Predator Drone ‘UAV’ On Long Island Sparks Terror Investigation

Predator Drone ‘UAV’ On Long Island Sparks Terror Investigation – Investigators said the drone was being designed to carry 600 pounds of explosives. Jonathan Dienst breaks the story for

A predator drone being built by an engineer on Long Island sparked a large counter-terrorism investigation across the New York area, officials tell Police said they had stumbled upon overnight testing of the drone at a little-used airstrip in Calverton, Long Island.

The investigation began in February of last year, when investigators first learned testing of the drone was underway. Officials said the drone was being designed to carry more than 600 pounds of explosives.

“It could be in the air for 8-10 hours and there’s potential harm if it is carrying a large amount of toxic material,” NYPD Commissioner Raymond Kelly said in explaining why his department’s counterterrorism officials were concerned.

Police surveillance video obtained by News 4 New York shows a white van rolling onto the tarmac, a small group of men jumping out and ground testing the unmanned flight vehicle.

Kelly said the engineer building the drone never reported his work to any agency including the Federal Aviation Administration or local authorities. Investigators said concern increased for a time when they learned the man behind the project was an Egyptian national who had entered the U.S. on a Sudanese passport.

“It was such a bizarre set of circumstances,” said New York State Homeland Security Director Michael Balboni. “Of course we watched it as closely as we did anything that was on our radar screen.”

NYPD officials worked with Suffolk County police and the FBI to determine there were no ties to terror. Under questioning, the engineer said he was an inventor hoping to sell this drone model to the U.S. military. NYPD Lieutenant William McGroarty said during the investigation they had other questions.

“What if this individual could not sell to the military?” McGroarty asked. “Would he then turn and sell it to the highest bidder?”

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Andy McCarthy at The National Review states the obvious and what everyone else is thinking….

The testing of the drone was done in the dead of night on a little used airstrip in Calverton, Long Island.

I find this more than a little alarming, notwithstanding the assurances of police that “no ties to terror” have been found, their conclusion that no crime was committed (because there was no lift-off, which would have been a criminal violation of FAA regulations), and their apparent acceptance of the engineer’s claim that he is “an inventor hoping to sell this drone model to the U.S. military.” (The “drone project has now been taken over by a Maryland-based company that has registered with the FAA,” the report says).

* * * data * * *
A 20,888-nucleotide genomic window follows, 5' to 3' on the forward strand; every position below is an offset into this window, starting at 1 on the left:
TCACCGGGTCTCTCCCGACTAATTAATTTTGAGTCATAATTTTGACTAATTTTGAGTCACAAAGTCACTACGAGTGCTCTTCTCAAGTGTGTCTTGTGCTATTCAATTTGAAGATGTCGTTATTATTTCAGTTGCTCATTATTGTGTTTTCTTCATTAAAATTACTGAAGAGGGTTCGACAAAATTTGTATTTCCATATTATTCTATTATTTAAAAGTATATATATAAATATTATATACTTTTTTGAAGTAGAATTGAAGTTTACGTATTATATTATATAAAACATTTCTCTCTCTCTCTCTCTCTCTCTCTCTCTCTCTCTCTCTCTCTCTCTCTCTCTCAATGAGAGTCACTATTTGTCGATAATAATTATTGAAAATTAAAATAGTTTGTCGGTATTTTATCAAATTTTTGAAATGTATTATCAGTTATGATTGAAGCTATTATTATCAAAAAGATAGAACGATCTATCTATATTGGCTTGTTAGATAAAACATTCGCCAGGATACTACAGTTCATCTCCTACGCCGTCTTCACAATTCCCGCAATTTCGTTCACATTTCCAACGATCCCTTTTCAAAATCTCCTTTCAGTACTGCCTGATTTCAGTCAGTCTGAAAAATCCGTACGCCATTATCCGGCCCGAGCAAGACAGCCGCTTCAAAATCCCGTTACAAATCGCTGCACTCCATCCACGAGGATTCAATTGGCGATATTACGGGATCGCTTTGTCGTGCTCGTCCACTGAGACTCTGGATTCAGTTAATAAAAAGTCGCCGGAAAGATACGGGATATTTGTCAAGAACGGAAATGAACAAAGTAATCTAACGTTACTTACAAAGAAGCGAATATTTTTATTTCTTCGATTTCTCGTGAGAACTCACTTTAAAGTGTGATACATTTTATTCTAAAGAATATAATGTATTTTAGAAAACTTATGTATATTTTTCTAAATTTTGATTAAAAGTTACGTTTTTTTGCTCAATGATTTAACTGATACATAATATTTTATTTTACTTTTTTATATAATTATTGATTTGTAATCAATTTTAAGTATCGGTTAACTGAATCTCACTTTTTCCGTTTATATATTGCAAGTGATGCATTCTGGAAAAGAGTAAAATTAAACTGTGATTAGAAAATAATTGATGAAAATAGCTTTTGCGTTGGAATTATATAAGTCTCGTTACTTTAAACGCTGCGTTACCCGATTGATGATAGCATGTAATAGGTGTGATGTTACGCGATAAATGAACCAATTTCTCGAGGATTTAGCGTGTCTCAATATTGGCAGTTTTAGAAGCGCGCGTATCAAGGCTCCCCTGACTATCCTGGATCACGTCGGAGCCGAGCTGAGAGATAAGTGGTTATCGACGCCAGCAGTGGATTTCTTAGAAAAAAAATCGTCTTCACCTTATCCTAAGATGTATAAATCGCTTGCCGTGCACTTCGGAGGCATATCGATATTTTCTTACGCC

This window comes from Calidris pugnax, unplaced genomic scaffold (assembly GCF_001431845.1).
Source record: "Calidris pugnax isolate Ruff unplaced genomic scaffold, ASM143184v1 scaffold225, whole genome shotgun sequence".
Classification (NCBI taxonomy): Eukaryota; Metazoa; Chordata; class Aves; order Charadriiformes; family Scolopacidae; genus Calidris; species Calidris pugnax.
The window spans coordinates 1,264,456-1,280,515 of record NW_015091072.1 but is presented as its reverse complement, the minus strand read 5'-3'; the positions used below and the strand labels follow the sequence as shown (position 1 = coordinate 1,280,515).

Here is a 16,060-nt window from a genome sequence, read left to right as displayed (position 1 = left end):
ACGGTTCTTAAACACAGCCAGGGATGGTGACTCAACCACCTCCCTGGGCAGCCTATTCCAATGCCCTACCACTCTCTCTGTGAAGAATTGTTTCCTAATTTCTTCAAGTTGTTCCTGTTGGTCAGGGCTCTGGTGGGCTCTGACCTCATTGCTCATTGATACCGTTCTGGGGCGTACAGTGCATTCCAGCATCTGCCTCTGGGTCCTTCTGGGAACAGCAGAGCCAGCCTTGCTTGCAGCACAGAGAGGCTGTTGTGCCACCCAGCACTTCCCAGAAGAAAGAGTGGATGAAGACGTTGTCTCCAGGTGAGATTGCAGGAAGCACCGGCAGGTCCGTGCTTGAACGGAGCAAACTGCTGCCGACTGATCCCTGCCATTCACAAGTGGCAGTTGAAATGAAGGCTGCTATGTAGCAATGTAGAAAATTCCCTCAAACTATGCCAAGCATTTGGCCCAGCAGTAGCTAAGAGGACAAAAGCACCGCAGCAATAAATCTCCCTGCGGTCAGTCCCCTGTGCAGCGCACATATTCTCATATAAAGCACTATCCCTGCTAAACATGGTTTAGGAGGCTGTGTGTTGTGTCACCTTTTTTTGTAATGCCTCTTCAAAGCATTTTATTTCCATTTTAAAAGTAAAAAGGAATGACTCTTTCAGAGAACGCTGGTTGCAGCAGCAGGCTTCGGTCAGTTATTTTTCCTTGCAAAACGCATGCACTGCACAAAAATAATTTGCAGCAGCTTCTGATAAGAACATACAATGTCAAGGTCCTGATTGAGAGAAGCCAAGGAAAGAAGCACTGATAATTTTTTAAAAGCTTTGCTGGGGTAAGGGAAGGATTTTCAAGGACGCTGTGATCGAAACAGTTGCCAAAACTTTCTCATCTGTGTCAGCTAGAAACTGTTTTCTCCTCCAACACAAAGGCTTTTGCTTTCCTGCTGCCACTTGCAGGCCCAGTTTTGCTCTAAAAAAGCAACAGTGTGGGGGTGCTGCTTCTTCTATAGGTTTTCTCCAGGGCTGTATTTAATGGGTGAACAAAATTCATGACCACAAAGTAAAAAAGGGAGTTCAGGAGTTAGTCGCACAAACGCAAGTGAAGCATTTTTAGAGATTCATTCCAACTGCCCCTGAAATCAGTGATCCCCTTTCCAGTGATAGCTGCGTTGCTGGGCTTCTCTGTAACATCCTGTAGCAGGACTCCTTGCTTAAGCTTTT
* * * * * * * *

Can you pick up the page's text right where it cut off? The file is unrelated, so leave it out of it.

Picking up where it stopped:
First, as we might recall from other investigations over the past several years, it is the practice especially of the FBI to find “no ties to terror” in any case involving Muslims where there is no known evidence of a relationship between the subjects of the investigation and any established terrorist organization (such as al Qaeda or Hezbollah). Because of concerns about “profiling” — despite the fact that we are under siege by Muslim terrorists — the fact that investigative subjects happen to be Muslims is deemed irrelevant (as if, in a Mafia investigation, you would have to ignore whether a subject was Italian or not for fear of being accused of Italophobia.) There is no concession in the report that the subjects of this investigation are Muslims. I’m gonna go out on a limb, though, and guess there’s an itsy-bitsy chance given that the engineer in question is an Egyptian national with a Sudanese passport. The happenstance that the subjects may be Muslims would not of itself make them guilty of anything — but it’s not irrelevant.

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RC Jets

Smaller and perhaps more dangerous are the most extreme of all radio control aircraft… RC jets. RC jets are powered by real miniaturized jet engines and actual jet fuel. These scaled-down versions of actual military fighters and test planes are capable of speeds between 230 and 280 mph.

As you can imagine, a remote control jet, coming in at 250 mph would be extremely difficult to guard against.

This should serve as a wake up call to be on the lookout for suspicious activity involving this type of aircraft.

You can see an RC jet in action below.

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